Korea should implement measures against social inequality to steer sustainable growth in the post-crisis era, the Organization for Economic Cooperation and Development said Tuesday.
Though the country strongly rebounded from a global economic crisis, it still faces challenges such as unemployment, income and gender inequality, low birthrate and a lack of social protection, the organization wrote in a report.
“Korea is one of the most dynamic countries and an example for others in many aspects, but it further efforts to boost productivity and social cohesion,” OECD Secretary-General Angel Gurria said.
The report, requested by President Lee Myung-bak, was unveiled at the Global Green Growth Summit 2011 in Seoul. It aims to help Korea “identify and tackle social policy challenges” by suggesting action plans, the OECD said.
Trade Minister Kim Jong-hoon speaks at the Global Green Growth Summit conference at Lotte Hotel in Seoul on Tuesday. (Park Hae-mook/The Korea Herald)
In the paper, the 34-member club picked labor market dualism as an important factor driving inequality here.
“Korea tends to reward highly educated workers, while leaving behind less skilled ones with low education,” Gurria told reporters.
Non-regular workers, accounting for one third of employment, face “precarious jobs at relatively low wages” and benefit less from social insurance programs and job training, he added.
In addition to the large slice of the non-regular workforce, a low fertility rate and gender wage gap erode Korea’s human capital and growth potential, the OECD said.
Despite a gradual rise in the female employment rate among those aged between 25 and 54, the figure hovers around 50 percent as of 2009, compared with the OECD average of 71 percent.
Only 61 percent of Korean women with college education are engaged in the workforce, far lower than 82 percent in the OECD area, the report showed.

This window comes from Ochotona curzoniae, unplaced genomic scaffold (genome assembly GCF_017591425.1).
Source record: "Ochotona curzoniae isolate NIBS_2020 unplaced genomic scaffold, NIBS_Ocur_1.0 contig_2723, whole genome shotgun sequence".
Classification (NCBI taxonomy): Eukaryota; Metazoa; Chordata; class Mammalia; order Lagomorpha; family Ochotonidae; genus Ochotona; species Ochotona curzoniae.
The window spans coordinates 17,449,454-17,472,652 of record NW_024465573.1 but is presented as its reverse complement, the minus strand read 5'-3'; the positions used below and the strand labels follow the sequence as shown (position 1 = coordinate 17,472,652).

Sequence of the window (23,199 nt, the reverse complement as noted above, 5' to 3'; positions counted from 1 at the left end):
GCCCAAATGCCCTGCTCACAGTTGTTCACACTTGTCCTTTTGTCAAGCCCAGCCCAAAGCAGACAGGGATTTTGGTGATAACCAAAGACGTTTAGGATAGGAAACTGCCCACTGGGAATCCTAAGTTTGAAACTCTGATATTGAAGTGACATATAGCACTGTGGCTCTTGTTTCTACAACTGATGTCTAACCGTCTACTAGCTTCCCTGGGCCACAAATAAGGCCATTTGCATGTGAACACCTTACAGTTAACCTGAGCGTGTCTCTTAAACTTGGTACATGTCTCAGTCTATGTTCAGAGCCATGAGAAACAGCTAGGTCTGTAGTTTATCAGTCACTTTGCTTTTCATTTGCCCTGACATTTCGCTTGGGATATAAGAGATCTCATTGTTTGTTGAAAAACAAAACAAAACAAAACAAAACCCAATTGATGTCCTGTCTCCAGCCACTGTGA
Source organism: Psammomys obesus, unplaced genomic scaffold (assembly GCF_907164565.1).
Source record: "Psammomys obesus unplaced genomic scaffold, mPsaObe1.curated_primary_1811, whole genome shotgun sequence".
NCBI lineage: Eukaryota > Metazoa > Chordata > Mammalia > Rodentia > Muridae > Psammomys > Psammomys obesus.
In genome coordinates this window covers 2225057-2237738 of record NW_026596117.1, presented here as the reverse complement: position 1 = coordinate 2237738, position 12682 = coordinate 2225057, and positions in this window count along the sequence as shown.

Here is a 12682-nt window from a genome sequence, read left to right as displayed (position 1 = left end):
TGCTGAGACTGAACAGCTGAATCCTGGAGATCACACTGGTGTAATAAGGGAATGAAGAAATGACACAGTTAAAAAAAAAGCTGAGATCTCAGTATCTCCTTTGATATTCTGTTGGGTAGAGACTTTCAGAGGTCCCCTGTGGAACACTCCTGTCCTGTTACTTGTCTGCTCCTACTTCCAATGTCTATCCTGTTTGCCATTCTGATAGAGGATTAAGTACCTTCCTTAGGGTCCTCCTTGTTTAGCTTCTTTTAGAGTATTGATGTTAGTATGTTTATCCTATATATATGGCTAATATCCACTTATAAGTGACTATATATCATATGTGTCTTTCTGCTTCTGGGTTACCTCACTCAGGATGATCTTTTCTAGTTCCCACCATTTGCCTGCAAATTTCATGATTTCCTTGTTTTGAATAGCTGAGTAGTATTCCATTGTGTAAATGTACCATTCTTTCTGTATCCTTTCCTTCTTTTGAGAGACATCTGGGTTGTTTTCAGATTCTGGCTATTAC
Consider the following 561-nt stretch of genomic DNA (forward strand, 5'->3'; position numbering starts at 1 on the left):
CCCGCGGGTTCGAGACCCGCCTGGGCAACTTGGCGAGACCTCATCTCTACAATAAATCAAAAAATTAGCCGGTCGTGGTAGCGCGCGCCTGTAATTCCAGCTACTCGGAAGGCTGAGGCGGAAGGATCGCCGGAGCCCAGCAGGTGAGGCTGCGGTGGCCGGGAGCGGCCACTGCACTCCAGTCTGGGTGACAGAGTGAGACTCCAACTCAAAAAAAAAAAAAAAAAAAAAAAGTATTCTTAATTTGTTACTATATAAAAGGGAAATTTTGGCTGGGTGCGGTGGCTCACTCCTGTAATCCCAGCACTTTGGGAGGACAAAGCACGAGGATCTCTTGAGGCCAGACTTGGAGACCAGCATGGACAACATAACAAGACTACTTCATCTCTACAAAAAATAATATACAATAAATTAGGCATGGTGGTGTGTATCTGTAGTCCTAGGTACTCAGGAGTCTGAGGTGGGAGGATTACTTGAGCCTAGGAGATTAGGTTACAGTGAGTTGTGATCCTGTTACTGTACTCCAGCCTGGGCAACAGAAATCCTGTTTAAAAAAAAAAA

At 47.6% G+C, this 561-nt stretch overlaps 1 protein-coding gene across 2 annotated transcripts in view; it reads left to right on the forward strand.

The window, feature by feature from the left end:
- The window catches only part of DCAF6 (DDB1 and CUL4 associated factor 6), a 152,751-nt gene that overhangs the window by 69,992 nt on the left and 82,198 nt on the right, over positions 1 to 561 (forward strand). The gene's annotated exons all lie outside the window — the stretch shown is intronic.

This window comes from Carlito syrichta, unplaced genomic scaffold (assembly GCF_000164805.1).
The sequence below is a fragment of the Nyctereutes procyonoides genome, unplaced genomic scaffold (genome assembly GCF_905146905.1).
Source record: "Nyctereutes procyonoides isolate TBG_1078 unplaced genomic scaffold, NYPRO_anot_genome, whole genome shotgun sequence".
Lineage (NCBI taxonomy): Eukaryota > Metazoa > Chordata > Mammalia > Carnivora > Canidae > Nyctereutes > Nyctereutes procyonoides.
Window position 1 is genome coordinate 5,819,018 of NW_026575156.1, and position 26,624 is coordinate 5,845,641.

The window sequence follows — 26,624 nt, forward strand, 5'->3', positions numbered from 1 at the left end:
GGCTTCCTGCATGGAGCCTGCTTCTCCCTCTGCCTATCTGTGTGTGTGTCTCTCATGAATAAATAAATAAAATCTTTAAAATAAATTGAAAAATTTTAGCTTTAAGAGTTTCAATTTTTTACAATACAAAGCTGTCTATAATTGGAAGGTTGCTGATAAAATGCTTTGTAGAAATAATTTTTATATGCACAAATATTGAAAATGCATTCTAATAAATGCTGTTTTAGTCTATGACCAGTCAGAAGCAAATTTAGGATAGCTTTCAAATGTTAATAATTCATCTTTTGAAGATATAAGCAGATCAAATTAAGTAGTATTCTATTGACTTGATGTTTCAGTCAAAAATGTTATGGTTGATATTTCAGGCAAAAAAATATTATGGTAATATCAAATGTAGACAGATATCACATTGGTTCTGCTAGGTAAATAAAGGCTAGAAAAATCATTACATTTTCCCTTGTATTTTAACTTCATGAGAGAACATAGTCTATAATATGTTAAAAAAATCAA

Low female labor force participation comes with a low birthrate, reflecting the difficulty of matching work and family responsibilities. Korea stands at about 1.2 children per woman in 2007, down from nearly three in 1980.
To improve the local labor market, the OECD urged Korea to strengthen the social insurance system for non-regular workers, and the adoption of family-friendly policies at work such as paid parental leave.
Meanwhile, the report highlighted the need to step up social welfare spending and insurance programs as a measure to reduce inequality and poverty here.
As Korea became an industrialized society, social welfare steadily shifted from families and firms to the government. But its social spending takes up a mere 7.5 percent of gross domestic product, among the lowest in the OECD area with 20 percent on average.
The OECD attributed the low percentage to the country’s young population, the limited coverage of health and long-term care insurance and the immaturity of the pension system, adding its tax and transfer systems have the weakest impact on inequality of any country among OECD members.
“Korea needs higher, better targeted social spending,” Gurria said. “Korea is today the world’s fourth youngest country, but in 2050, it will be the second oldest.”
Given that increases in social spending have sharply pushed up tax burdens in other countries, the report put careful reforms on tax and social security as a priority to finance higher social spending.
The room could generate from Korea’s relatively low value-added tax rate of 10 percent, compared with the OECD’s average 18 percent, and other non-distortionary taxes including environmental taxes and property taxes, it said.
“The most efficient way to boost revenue to finance rising government spending is through consumption taxes, which impose fewer distortions than direct taxes,” the report said.
By Shin Hyon-hee (email@example.com